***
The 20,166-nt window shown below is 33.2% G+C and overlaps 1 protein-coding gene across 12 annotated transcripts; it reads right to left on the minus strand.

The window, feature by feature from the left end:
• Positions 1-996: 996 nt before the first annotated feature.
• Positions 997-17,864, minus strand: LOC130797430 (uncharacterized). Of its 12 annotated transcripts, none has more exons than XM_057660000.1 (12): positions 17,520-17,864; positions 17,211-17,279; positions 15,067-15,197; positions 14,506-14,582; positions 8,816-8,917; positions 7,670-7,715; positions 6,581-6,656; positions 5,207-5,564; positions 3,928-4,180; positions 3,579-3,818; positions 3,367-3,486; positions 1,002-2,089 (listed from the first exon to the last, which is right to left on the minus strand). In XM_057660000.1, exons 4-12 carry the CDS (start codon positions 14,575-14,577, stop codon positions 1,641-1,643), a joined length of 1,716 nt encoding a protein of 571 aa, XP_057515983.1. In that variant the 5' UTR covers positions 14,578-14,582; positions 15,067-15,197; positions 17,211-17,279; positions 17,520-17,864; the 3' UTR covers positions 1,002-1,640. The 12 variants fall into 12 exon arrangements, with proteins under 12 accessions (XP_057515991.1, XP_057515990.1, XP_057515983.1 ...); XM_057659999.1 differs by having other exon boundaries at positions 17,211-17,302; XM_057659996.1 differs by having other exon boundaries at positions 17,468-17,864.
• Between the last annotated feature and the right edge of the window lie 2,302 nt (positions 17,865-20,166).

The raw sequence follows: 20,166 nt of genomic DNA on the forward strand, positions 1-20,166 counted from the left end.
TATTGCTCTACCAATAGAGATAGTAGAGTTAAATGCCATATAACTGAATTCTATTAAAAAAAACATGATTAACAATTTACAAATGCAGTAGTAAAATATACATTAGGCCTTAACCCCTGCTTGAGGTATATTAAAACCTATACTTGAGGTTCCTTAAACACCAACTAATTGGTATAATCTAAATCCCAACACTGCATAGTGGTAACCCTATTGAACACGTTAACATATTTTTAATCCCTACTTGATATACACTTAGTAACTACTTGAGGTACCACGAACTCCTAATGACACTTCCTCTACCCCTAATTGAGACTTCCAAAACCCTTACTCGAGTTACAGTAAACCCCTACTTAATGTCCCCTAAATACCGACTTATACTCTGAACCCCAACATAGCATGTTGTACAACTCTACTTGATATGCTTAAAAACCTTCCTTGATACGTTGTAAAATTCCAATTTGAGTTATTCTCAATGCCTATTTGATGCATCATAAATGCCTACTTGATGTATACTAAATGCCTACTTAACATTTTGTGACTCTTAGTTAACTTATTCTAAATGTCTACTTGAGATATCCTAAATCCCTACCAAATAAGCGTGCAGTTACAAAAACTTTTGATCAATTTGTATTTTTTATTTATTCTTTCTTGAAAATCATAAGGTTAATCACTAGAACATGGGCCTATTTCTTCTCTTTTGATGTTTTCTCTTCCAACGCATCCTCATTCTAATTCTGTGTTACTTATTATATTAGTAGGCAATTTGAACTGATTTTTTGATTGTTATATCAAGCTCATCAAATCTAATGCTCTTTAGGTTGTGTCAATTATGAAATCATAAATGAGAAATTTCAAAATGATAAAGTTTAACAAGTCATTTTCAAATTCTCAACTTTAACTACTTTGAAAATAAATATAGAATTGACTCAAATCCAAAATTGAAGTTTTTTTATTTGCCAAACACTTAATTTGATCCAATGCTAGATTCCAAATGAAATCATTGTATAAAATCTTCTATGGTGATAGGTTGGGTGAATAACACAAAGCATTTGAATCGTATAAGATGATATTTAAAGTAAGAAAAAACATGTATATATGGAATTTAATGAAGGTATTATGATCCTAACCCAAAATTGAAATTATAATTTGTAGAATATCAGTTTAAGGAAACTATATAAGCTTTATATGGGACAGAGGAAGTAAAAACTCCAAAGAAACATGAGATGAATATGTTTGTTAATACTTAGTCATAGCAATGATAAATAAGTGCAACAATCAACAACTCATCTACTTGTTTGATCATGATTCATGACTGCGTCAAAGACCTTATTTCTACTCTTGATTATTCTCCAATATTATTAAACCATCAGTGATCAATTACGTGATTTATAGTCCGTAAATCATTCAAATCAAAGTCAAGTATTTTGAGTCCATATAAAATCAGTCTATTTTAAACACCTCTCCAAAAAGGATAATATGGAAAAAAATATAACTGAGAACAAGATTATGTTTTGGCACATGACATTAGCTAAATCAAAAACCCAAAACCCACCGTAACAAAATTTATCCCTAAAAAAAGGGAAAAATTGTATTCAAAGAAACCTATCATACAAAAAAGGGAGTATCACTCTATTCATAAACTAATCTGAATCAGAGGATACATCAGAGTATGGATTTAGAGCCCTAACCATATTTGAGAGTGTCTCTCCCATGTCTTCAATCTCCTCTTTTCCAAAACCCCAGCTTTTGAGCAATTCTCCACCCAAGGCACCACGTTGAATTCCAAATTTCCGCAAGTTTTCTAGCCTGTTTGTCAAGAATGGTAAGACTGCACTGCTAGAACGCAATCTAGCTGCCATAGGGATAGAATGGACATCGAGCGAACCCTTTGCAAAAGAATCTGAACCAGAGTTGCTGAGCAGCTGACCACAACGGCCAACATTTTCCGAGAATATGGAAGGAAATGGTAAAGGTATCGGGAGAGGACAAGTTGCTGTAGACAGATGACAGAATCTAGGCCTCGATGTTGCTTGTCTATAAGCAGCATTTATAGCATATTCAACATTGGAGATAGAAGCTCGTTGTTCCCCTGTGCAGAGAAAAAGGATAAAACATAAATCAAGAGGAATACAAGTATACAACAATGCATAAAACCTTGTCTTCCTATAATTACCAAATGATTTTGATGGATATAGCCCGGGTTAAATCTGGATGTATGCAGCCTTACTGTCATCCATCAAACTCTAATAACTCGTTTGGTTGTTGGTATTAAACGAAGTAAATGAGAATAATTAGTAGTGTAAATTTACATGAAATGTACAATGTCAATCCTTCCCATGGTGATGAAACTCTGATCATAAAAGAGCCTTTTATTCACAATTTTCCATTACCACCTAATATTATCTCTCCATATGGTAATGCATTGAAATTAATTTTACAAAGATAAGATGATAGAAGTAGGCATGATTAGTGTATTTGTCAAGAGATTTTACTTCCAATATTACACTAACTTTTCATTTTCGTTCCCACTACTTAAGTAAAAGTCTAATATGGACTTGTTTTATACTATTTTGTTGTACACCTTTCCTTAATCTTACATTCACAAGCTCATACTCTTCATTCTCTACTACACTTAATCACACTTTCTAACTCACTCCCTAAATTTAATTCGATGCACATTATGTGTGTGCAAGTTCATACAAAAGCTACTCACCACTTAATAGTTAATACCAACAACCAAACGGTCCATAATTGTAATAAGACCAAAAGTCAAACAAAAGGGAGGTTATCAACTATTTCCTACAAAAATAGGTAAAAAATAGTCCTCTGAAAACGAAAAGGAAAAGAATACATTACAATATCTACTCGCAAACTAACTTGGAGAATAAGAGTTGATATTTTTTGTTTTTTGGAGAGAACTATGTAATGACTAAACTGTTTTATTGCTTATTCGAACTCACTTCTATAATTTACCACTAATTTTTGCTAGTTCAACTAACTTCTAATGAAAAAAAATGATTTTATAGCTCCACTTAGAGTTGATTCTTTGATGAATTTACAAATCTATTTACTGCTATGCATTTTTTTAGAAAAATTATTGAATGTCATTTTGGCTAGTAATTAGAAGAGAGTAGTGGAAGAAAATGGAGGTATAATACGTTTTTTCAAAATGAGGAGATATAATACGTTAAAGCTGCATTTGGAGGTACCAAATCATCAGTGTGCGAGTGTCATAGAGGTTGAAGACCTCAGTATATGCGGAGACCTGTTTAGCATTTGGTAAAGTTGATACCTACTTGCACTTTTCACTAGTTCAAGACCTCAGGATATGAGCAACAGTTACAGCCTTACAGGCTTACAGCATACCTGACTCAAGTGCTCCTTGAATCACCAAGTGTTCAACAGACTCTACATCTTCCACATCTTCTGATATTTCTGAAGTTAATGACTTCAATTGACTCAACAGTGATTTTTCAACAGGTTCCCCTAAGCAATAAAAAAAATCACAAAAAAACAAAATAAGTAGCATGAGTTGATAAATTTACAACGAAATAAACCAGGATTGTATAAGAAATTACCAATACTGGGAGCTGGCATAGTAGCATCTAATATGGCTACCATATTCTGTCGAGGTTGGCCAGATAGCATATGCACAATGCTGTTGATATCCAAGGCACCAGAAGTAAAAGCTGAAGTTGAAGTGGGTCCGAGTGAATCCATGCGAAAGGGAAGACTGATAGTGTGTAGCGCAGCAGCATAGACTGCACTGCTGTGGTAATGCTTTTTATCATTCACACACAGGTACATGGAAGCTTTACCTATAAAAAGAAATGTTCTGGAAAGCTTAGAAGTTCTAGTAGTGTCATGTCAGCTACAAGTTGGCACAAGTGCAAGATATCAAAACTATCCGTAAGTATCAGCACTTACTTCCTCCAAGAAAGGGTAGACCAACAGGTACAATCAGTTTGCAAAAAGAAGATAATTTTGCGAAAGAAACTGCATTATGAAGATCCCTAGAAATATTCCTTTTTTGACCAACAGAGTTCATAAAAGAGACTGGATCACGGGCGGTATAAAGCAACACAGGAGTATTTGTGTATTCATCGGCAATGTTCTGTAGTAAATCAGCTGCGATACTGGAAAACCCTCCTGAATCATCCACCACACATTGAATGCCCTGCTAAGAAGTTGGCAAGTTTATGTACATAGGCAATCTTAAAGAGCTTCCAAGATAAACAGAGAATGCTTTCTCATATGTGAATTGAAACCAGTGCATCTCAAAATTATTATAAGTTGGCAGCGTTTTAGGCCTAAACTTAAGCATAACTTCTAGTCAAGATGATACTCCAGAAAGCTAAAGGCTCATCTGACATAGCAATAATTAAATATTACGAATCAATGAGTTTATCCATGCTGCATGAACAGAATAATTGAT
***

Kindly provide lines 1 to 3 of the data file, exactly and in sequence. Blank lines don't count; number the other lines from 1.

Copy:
The 20,166-nt window shown below is 33.2% G+C and overlaps 1 protein-coding gene across 12 annotated transcripts; it reads right to left on the minus strand.

The window, feature by feature from the left end:
• Positions 1-996: 996 nt before the first annotated feature.